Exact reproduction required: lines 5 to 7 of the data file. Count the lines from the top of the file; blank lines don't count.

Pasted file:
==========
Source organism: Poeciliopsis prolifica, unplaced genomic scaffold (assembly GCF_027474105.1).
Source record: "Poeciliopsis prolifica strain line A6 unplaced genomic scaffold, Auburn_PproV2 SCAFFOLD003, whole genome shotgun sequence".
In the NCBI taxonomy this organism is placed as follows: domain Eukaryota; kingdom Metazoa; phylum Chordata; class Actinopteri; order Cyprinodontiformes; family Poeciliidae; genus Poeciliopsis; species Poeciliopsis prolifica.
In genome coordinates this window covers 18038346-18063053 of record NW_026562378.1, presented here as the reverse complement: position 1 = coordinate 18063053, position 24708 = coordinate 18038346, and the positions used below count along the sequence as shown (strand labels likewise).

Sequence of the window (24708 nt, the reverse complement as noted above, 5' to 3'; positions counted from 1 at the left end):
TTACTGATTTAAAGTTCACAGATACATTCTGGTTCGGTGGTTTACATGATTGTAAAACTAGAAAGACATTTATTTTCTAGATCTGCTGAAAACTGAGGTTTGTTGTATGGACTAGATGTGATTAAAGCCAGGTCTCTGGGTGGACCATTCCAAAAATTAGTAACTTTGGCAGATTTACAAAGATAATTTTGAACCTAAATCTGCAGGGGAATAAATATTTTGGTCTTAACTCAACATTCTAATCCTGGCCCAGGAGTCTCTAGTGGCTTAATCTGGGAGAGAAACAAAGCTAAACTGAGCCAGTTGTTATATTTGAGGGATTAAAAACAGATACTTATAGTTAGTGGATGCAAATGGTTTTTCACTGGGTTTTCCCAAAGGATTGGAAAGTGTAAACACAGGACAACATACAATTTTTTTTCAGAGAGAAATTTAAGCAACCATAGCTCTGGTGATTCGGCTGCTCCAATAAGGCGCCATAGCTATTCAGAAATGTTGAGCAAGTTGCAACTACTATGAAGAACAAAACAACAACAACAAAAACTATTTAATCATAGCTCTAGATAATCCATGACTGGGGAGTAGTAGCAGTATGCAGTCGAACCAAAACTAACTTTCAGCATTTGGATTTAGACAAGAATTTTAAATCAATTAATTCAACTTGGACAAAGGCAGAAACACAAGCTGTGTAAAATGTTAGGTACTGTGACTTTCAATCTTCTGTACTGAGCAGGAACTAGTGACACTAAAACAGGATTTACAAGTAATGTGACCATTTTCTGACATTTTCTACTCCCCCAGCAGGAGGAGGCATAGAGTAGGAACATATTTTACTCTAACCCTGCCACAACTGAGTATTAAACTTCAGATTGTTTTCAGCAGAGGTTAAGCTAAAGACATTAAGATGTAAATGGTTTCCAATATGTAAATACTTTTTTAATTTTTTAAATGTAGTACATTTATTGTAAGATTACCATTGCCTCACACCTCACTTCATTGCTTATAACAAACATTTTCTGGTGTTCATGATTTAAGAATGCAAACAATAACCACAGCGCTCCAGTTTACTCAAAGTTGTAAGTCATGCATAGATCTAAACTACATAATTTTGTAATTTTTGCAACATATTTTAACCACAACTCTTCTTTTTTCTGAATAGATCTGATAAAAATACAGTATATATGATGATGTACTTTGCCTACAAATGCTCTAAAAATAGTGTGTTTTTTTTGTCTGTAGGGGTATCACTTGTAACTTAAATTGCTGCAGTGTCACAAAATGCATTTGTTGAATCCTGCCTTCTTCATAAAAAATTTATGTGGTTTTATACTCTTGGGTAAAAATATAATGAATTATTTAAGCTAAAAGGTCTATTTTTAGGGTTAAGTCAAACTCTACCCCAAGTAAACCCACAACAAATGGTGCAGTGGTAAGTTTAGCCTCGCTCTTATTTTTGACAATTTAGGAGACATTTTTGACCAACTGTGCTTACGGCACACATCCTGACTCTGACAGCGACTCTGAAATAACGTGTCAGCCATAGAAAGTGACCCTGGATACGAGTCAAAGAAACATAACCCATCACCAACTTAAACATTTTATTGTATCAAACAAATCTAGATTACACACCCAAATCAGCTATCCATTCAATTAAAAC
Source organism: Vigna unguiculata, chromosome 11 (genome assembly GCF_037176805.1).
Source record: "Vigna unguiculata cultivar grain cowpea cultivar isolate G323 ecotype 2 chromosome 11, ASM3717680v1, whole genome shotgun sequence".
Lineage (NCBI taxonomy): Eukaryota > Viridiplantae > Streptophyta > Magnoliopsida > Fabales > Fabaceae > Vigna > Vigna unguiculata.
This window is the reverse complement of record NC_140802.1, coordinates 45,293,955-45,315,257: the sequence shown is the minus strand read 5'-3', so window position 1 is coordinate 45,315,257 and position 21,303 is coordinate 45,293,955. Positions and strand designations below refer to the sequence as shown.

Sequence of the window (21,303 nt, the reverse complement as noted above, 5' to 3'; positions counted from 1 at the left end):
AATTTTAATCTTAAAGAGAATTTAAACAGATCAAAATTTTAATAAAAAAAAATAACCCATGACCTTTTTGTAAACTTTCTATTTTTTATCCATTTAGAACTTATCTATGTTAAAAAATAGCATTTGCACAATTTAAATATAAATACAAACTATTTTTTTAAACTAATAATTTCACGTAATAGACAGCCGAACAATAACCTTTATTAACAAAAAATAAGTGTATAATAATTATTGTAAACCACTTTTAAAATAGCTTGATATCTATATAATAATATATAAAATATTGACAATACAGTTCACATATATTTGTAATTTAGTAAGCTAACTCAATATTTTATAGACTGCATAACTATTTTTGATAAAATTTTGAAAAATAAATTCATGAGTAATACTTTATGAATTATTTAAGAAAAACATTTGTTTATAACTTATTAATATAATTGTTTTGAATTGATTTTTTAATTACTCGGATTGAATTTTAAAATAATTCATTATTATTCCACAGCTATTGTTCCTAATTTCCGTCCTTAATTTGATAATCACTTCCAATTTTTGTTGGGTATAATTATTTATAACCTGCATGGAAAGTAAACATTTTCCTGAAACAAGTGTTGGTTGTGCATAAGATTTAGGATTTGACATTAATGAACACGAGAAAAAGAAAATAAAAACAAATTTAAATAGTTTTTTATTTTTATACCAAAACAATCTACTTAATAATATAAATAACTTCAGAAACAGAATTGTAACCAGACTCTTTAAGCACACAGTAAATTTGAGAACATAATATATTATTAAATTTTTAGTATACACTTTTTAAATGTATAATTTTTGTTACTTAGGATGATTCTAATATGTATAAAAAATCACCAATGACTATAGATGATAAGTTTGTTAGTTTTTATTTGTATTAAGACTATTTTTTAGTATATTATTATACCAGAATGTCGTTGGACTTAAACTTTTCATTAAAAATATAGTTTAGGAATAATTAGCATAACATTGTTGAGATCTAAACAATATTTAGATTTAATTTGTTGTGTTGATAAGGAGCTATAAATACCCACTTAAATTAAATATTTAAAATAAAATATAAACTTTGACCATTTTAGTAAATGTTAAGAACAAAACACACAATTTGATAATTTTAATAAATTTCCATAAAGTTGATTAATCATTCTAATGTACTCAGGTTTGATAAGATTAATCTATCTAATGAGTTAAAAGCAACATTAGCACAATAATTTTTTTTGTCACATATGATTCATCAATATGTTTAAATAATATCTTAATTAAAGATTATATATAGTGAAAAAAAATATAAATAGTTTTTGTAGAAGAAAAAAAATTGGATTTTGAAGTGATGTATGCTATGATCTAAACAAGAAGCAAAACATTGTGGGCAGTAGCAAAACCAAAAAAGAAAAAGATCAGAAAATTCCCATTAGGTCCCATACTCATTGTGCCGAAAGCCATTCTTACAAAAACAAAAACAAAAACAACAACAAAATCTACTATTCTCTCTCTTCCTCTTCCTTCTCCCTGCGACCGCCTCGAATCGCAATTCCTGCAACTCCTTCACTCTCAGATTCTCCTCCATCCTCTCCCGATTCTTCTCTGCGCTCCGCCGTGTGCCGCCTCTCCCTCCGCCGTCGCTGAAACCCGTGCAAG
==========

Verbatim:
Sequence of the window (24708 nt, the reverse complement as noted above, 5' to 3'; positions counted from 1 at the left end):
TTACTGATTTAAAGTTCACAGATACATTCTGGTTCGGTGGTTTACATGATTGTAAAACTAGAAAGACATTTATTTTCTAGATCTGCTGAAAACTGAGGTTTGTTGTATGGACTAGATGTGATTAAAGCCAGGTCTCTGGGTGGACCATTCCAAAAATTAGTAACTTTGGCAGATTTACAAAGATAATTTTGAACCTAAATCTGCAGGGGAATAAATATTTTGGTCTTAACTCAACATTCTAATCCTGGCCCAGGAGTCTCTAGTGGCTTAATCTGGGAGAGAAACAAAGCTAAACTGAGCCAGTTGTTATATTTGAGGGATTAAAAACAGATACTTATAGTTAGTGGATGCAAATGGTTTTTCACTGGGTTTTCCCAAAGGATTGGAAAGTGTAAACACAGGACAACATACAATTTTTTTTCAGAGAGAAATTTAAGCAACCATAGCTCTGGTGATTCGGCTGCTCCAATAAGGCGCCATAGCTATTCAGAAATGTTGAGCAAGTTGCAACTACTATGAAGAACAAAACAACAACAACAAAAACTATTTAATCATAGCTCTAGATAATCCATGACTGGGGAGTAGTAGCAGTATGCAGTCGAACCAAAACTAACTTTCAGCATTTGGATTTAGACAAGAATTTTAAATCAATTAATTCAACTTGGACAAAGGCAGAAACACAAGCTGTGTAAAATGTTAGGTACTGTGACTTTCAATCTTCTGTACTGAGCAGGAACTAGTGACACTAAAACAGGATTTACAAGTAATGTGACCATTTTCTGACATTTTCTACTCCCCCAGCAGGAGGAGGCATAGAGTAGGAACATATTTTACTCTAACCCTGCCACAACTGAGTATTAAACTTCAGATTGTTTTCAGCAGAGGTTAAGCTAAAGACATTAAGATGTAAATGGTTTCCAATATGTAAATACTTTTTTAATTTTTTAAATGTAGTACATTTATTGTAAGATTACCATTGCCTCACACCTCACTTCATTGCTTATAACAAACATTTTCTGGTGTTCATGATTTAAGAATGCAAACAATAACCACAGCGCTCCAGTTTACTCAAAGTTGTAAGTCATGCATAGATCTAAACTACATAATTTTGTAATTTTTGCAACATATTTTAACCACAACTCTTCTTTTTTCTGAATAGATCTGATAAAAATACAGTATATATGATGATGTACTTTGCCTACAAATGCTCTAAAAATAGTGTGTTTTTTTTGTCTGTAGGGGTATCACTTGTAACTTAAATTGCTGCAGTGTCACAAAATGCATTTGTTGAATCCTGCCTTCTTCATAAAAAATTTATGTGGTTTTATACTCTTGGGTAAAAATATAATGAATTATTTAAGCTAAAAGGTCTATTTTTAGGGTTAAGTCAAACTCTACCCCAAGTAAACCCACAACAAATGGTGCAGTGGTAAGTTTAGCCTCGCTCTTATTTTTGACAATTTAGGAGACATTTTTGACCAACTGTGCTTACGGCACACATCCTGACTCTGACAGCGACTCTGAAATAACGTGTCAGCCATAGAAAGTGACCCTGGATACGAGTCAAAGAAACATAACCCATCACCAACTTAAACATTTTATTGTATCAAACAAATCTAGATTACACACCCAAATCAGCTATCCATTCAATTAAAAC
Source organism: Vigna unguiculata, chromosome 11 (genome assembly GCF_037176805.1).